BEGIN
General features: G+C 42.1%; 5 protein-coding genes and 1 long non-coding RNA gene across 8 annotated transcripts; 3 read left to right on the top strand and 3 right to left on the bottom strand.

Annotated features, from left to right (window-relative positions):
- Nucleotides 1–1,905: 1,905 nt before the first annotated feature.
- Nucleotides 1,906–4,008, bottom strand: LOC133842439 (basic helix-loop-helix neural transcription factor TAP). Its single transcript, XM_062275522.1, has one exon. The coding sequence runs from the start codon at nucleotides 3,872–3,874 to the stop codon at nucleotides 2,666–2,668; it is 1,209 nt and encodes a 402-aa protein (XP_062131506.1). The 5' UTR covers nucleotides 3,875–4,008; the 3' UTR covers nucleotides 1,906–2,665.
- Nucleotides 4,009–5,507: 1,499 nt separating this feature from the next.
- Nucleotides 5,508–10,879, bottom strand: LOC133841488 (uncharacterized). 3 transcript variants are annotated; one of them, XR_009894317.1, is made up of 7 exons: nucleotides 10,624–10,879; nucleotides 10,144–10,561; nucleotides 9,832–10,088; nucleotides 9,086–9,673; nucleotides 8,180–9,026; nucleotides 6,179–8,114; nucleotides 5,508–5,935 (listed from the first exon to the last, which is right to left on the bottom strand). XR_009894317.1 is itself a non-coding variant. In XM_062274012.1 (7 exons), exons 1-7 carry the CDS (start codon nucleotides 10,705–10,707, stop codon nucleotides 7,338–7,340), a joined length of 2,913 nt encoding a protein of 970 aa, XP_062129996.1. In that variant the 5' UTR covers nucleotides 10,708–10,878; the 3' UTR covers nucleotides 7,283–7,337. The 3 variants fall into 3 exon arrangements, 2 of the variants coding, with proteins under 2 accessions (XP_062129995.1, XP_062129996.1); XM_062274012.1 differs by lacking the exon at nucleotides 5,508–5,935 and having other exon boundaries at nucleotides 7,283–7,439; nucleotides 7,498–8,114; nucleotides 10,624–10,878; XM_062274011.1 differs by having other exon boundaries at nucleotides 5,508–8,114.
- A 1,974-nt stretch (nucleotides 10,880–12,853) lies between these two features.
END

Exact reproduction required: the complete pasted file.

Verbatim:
General features: G+C 42.1%; 5 protein-coding genes and 1 long non-coding RNA gene across 8 annotated transcripts; 3 read left to right on the top strand and 3 right to left on the bottom strand.

Annotated features, from left to right (window-relative positions):
- Nucleotides 1–1,905: 1,905 nt before the first annotated feature.
- Nucleotides 1,906–4,008, bottom strand: LOC133842439 (basic helix-loop-helix neural transcription factor TAP). Its single transcript, XM_062275522.1, has one exon. The coding sequence runs from the start codon at nucleotides 3,872–3,874 to the stop codon at nucleotides 2,666–2,668; it is 1,209 nt and encodes a 402-aa protein (XP_062131506.1). The 5' UTR covers nucleotides 3,875–4,008; the 3' UTR covers nucleotides 1,906–2,665.
- Nucleotides 4,009–5,507: 1,499 nt separating this feature from the next.
- Nucleotides 5,508–10,879, bottom strand: LOC133841488 (uncharacterized). 3 transcript variants are annotated; one of them, XR_009894317.1, is made up of 7 exons: nucleotides 10,624–10,879; nucleotides 10,144–10,561; nucleotides 9,832–10,088; nucleotides 9,086–9,673; nucleotides 8,180–9,026; nucleotides 6,179–8,114; nucleotides 5,508–5,935 (listed from the first exon to the last, which is right to left on the bottom strand). XR_009894317.1 is itself a non-coding variant. In XM_062274012.1 (7 exons), exons 1-7 carry the CDS (start codon nucleotides 10,705–10,707, stop codon nucleotides 7,338–7,340), a joined length of 2,913 nt encoding a protein of 970 aa, XP_062129996.1. In that variant the 5' UTR covers nucleotides 10,708–10,878; the 3' UTR covers nucleotides 7,283–7,337. The 3 variants fall into 3 exon arrangements, 2 of the variants coding, with proteins under 2 accessions (XP_062129995.1, XP_062129996.1); XM_062274012.1 differs by lacking the exon at nucleotides 5,508–5,935 and having other exon boundaries at nucleotides 7,283–7,439; nucleotides 7,498–8,114; nucleotides 10,624–10,878; XM_062274011.1 differs by having other exon boundaries at nucleotides 5,508–8,114.
- A 1,974-nt stretch (nucleotides 10,880–12,853) lies between these two features.